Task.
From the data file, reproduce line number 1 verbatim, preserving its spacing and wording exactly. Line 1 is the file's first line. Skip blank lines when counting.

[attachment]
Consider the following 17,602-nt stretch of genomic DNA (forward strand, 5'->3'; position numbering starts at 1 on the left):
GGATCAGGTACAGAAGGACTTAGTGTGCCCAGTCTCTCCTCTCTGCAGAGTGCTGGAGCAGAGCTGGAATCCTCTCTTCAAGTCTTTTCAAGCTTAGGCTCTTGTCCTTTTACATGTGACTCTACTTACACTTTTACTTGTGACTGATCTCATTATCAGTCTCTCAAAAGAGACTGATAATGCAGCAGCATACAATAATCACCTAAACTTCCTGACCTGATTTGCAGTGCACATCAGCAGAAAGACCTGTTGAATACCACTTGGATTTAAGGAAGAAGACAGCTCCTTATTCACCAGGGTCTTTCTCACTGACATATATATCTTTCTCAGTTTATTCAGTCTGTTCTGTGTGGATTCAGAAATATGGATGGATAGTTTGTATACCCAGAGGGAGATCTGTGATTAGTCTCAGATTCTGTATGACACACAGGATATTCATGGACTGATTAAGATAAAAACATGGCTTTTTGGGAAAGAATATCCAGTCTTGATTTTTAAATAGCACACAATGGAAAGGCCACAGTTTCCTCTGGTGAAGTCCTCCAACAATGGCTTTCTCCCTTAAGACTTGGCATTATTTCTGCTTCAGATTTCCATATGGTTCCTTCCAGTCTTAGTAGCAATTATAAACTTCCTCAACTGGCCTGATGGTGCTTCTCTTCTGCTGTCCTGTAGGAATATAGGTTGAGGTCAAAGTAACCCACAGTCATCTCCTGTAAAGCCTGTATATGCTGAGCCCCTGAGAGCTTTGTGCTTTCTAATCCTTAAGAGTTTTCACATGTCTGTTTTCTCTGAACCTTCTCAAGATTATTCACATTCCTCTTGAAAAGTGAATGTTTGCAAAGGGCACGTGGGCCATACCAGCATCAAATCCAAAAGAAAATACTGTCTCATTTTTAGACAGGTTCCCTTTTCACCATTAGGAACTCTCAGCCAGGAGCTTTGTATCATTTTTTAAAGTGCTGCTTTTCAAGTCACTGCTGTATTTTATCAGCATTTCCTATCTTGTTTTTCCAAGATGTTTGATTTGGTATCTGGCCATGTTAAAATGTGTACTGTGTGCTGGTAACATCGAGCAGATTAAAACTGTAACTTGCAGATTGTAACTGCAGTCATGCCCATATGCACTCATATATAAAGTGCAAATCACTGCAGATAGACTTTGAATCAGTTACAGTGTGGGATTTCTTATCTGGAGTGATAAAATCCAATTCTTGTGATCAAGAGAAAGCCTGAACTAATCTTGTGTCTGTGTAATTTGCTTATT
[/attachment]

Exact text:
Consider the following 17,602-nt stretch of genomic DNA (forward strand, 5'->3'; position numbering starts at 1 on the left):